As mentioned earlier, the symptoms of spinal and cranial CSF leaks differ.
If you have developed a spinal CSF leak, your body may show the following signs:
- Headaches that may worsen when you stand or sit down and lessen or disappear when you lie down.
- Headaches worsen when you exert-for example, when you cough or sneeze.
- In rare cases, headaches may start suddenly. It is called a thunderclap headache.
Other symptoms of spinal CSF leak are as follows:
- Neck or shoulder aches
- Ringing in the ears
- Hearing changes
- Nausea or vomiting
- Alterations in mental state, vision, or behavior
- Absence of the sense of smell
- Blurry, double-imaged, or altered fields of vision
- Sensitivity to light and sound
- Balance problems
- Neck discomfort and stiffness
- Shoulder and arm aches
If you have developed a cranial CSF leak, your body may show signs of the following:
- Clear discharge from the nose or ears
- Loss of hearing
- Metallic taste in your mouth
Who Is Most Likely to Have a CSF Leak?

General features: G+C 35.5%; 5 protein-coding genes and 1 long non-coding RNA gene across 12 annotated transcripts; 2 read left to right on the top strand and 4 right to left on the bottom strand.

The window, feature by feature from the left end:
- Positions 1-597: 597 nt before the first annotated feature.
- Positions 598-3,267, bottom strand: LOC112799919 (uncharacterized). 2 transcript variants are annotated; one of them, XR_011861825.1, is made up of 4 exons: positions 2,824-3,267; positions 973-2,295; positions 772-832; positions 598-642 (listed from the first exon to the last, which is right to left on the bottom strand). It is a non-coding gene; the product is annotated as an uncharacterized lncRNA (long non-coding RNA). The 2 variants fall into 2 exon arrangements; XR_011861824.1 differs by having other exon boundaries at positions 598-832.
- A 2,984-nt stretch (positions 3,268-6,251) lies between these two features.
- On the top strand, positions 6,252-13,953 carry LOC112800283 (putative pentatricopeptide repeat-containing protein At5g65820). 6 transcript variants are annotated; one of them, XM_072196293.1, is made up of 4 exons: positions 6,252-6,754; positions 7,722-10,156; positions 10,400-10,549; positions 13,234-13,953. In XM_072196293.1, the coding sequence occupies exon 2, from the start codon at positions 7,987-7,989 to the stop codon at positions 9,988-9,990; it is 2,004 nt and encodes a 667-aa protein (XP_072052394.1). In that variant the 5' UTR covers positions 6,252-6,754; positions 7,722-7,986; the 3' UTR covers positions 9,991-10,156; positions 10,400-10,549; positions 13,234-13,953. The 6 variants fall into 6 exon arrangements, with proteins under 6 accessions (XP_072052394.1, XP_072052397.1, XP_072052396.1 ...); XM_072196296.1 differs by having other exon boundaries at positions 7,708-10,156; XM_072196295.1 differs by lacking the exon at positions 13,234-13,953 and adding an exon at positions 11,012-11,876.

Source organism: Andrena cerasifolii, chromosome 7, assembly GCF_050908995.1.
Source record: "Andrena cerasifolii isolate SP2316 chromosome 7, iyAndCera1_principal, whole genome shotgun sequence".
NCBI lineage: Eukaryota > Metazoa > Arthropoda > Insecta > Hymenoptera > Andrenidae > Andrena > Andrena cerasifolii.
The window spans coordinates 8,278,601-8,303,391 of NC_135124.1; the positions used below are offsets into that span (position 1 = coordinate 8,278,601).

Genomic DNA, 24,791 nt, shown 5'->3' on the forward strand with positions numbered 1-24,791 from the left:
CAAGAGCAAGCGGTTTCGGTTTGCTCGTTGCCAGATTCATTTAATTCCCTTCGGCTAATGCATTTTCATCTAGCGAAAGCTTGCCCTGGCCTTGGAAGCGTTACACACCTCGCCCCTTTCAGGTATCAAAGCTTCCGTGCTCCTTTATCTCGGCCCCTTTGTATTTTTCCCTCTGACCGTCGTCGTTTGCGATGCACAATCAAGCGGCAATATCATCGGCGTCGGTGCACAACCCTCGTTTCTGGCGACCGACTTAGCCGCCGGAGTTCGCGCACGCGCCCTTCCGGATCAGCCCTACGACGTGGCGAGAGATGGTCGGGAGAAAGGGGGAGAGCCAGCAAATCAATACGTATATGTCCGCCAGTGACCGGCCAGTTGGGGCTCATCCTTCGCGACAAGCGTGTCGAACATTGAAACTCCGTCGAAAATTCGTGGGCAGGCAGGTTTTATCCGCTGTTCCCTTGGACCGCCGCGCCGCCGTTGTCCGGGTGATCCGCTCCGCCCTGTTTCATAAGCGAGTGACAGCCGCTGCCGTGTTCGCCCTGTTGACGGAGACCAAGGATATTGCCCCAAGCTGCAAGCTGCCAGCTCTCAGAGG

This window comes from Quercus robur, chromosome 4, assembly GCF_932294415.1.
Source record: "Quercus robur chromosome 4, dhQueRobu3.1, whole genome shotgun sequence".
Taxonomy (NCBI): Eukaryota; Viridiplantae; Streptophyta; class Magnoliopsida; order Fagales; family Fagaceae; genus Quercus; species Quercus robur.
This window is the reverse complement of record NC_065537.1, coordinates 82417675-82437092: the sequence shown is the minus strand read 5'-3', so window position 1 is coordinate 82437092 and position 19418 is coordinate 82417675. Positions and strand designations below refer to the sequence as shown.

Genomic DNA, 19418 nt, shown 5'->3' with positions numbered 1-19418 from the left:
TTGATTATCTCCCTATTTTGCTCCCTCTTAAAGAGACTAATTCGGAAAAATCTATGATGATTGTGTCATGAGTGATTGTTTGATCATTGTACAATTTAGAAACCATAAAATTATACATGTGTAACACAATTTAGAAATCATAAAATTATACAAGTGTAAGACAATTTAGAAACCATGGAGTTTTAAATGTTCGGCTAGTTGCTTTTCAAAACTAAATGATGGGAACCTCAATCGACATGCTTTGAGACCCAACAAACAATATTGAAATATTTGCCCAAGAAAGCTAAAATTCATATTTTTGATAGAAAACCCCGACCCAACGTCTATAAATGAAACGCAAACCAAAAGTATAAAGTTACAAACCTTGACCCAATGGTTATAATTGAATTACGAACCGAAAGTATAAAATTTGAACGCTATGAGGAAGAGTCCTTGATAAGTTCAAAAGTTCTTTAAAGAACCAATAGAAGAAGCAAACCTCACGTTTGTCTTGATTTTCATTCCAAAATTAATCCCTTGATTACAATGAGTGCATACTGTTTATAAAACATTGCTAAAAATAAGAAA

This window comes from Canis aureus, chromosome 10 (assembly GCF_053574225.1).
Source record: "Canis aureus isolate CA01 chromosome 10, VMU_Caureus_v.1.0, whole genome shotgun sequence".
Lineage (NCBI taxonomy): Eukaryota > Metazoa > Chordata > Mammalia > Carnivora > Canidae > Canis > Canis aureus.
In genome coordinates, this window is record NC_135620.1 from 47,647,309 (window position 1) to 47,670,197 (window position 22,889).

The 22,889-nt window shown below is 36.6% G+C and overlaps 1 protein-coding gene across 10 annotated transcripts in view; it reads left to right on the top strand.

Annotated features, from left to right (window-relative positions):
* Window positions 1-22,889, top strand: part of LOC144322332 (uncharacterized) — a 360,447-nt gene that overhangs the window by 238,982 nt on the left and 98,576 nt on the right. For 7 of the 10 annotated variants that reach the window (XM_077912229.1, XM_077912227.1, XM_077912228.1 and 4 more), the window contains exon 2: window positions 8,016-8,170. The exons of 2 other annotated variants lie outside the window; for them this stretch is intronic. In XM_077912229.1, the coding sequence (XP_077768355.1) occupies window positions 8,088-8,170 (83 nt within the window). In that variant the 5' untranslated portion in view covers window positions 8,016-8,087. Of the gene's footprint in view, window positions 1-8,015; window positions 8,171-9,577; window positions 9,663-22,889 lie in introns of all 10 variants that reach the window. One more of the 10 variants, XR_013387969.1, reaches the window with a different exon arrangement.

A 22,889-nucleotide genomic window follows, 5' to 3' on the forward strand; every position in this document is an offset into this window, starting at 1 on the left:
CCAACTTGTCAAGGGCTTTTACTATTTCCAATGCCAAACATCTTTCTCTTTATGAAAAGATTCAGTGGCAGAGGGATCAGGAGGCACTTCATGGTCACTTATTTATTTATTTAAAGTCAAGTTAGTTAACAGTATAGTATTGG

Women are more likely to develop a CSF leak. It can also affect people who have:
- Undergone surgery on and around the spine in the past
- Obstructive sleep apnea or high blood pressure
- Injured their head in the past
- Tumour near the base of the skull
- A malformed inner ear or skull base
What is the Diagnostic Procedure for a CSF Leak?
If you notice any symptoms, as mentioned above, visit your healthcare provider immediately. Your healthcare provider may do a physical examination and check your medical history.
The doctor may perform an endoscopy of your nose to get a clear view of the potential problems. Your doctor may ask you to tilt forward to check for nasal drainage. If there is drainage, a sample is taken for a lab examination. Your ears will also be examined to look for CSF leaks.